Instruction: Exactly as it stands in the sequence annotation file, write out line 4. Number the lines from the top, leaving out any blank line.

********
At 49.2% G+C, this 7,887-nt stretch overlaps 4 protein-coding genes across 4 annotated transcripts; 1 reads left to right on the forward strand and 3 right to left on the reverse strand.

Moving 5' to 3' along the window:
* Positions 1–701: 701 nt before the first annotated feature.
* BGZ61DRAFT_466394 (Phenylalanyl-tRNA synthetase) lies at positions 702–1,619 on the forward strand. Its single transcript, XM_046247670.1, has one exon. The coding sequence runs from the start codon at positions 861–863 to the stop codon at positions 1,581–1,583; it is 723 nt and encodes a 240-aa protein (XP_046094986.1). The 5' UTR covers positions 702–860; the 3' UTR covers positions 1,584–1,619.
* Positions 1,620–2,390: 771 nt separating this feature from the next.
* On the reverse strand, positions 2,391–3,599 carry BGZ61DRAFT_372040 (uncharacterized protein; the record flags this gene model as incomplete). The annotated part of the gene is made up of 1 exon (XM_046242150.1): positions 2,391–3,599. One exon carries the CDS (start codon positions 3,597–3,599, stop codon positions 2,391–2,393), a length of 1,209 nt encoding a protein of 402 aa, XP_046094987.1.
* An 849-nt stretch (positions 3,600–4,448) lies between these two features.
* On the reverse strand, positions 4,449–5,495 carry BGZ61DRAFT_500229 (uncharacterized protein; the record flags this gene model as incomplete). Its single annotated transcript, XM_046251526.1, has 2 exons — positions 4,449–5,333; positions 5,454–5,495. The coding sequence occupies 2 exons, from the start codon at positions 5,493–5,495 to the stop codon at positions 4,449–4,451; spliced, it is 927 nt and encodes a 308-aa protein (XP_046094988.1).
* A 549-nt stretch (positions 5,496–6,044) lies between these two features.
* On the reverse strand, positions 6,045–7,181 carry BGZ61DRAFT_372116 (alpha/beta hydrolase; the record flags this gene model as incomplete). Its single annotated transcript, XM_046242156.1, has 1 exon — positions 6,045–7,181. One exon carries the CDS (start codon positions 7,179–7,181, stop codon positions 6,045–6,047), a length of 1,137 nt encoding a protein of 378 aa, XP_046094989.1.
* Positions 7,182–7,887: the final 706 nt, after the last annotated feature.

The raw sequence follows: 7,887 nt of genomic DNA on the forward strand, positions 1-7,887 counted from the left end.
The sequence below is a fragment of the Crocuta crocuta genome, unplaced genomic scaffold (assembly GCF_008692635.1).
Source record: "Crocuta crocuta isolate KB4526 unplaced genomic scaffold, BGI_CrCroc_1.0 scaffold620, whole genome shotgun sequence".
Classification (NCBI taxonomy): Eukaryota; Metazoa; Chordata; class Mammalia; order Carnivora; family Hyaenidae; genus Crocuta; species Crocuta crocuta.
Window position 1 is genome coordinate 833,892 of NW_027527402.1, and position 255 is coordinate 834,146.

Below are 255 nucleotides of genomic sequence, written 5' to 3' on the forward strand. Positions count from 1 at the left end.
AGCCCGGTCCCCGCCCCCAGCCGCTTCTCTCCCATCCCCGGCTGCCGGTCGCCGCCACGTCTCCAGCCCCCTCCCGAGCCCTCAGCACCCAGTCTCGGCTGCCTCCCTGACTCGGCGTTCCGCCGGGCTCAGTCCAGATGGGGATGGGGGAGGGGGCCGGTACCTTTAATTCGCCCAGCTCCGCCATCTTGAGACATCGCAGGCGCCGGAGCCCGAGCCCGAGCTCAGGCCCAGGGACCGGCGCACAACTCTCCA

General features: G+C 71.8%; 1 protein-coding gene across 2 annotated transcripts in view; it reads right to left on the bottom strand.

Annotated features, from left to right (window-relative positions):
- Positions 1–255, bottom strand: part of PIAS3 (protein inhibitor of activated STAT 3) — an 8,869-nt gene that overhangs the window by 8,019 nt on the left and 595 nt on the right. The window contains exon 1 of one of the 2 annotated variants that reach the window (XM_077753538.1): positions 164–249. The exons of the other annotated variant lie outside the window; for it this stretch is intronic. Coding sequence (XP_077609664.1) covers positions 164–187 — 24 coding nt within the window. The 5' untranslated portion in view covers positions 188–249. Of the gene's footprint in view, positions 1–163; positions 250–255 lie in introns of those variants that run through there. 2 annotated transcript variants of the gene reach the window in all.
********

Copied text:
* BGZ61DRAFT_466394 (Phenylalanyl-tRNA synthetase) lies at positions 702–1,619 on the forward strand. Its single transcript, XM_046247670.1, has one exon. The coding sequence runs from the start codon at positions 861–863 to the stop codon at positions 1,581–1,583; it is 723 nt and encodes a 240-aa protein (XP_046094986.1). The 5' UTR covers positions 702–860; the 3' UTR covers positions 1,584–1,619.